"First, he will be banned from sacred service... then he will be stripped from the priesthood... You were Father Ilya, what will become of you now? Strange Ilushka... When we explained his mistake to him, he understood immediately," the bishop says. 

In response, Gavrishkiv accepts his wrongdoing: "Foolishly... and out of pride, I read the prayer for peace again, and did not read what was required of me," he says in a mild-mannered voice as he stares at the floor.

How does the Russian Orthodox Church view anti-war statements? 

The Russian Orthodox Church denies such persecution and claimed the priests were dismissed for making political statements. 

Vakhtang Kipshidze, the deputy head of the church's press office, told the Associated Press, "Clergy who turn themselves from priests into political agitators and persons participating in the political struggle obviously cease to fulfill their pastoral duty and are subject to canonical bans."

Despite claiming to be apolitical, the Russian Orthodox Church holds in high regard those priests who travel to boost Russian morale in Ukraine. Russian priests have been appearing on the frontlines, blessing Russian soldiers with holy water and icons before battle. 

Patriarch Kirill, the head of the Russian Orthodox Church, has been a staunch supporter of Russian President Vladimir Putin. In a show of his loyalty to the president, he backed the war campaign against Ukraine from the start, claiming that dying in combat would, "wash away all [a soldier's] sins." The Orthodox Church, which portrays Russians and Ukrainians as "one nation," has accused "foreign influences" of "inciting the conflict between them." 

As Natallia Vasilevich, an expert on the Russian Orthodox Church and coordinator of the human rights group Christians Against War, told DW, "anti-war clergy see this war as imperialistic, with Russia wanting to choke Ukraine. Patriarch Kirill, on the contrary, views it as Russia's anti-imperialist war against the collective West, which wants to enslave holy Russia."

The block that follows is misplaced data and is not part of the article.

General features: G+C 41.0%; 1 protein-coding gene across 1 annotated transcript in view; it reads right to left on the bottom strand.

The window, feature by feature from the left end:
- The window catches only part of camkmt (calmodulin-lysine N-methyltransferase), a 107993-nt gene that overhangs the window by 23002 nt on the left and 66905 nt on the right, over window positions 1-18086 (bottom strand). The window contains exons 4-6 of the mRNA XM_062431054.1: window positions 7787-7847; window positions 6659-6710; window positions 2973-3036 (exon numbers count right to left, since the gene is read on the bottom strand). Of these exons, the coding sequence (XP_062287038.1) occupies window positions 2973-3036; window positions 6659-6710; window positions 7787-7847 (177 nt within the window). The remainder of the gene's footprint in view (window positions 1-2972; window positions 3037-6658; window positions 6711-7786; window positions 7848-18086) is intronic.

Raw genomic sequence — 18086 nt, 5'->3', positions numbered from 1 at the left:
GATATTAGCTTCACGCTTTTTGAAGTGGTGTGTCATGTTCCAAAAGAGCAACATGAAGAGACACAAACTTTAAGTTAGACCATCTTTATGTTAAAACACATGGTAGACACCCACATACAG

The Church of the Intercession of the Holy Virgin on the Nerl River, Russia (file photo)
The Orthodox Church, which plays a central role in Russian society, strongly supports the war in Ukraine Image: Yulia Babkina/Zoobar/picture alliance

Clandestine anti-war church life

In an increasingly wary church climate, some with anti-war sentiments have been forced to move underground— away from prying eyes.

Pastor Nikolay, who is based in St. Petersburg, told DW he was attempting to gently express his pacifist stance and likened the atmosphere within the church to a time when, "Christians were persecuted and used secret symbols to identify one another."

While weighing his options, Nikolay said his spiritual father talked him out of going into exile.

"Who will take your place?" he asked me. "Will this person preach about peace as you do, or about the war?"

In his war resistance effort, Nikolay created a covert Telegram chat where participants gather secretly to pray for peace. "It works by word of mouth. You speak carefully and find out that someone doesn't support the war, and you become closer," he said, adding that it reminds him of a "partisan" movement.

He described the secret meetings as, "a breath of fresh air." 

"After praying for our brothers and sisters in Ukraine, we talk to each other, and that communication saves us. It is an opportunity for us to say what is in our hearts and call things by their name," he said.

Nikolay admitted that the existence of such groups could become public knowledge and put him in danger. 

"In that case, the consequences are unpredictable. I will probably have to suffer for my truth. God is with us; I am not afraid."

The names and locations have been changed to protect the identity of the priests.


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Edited by: Jon Shelton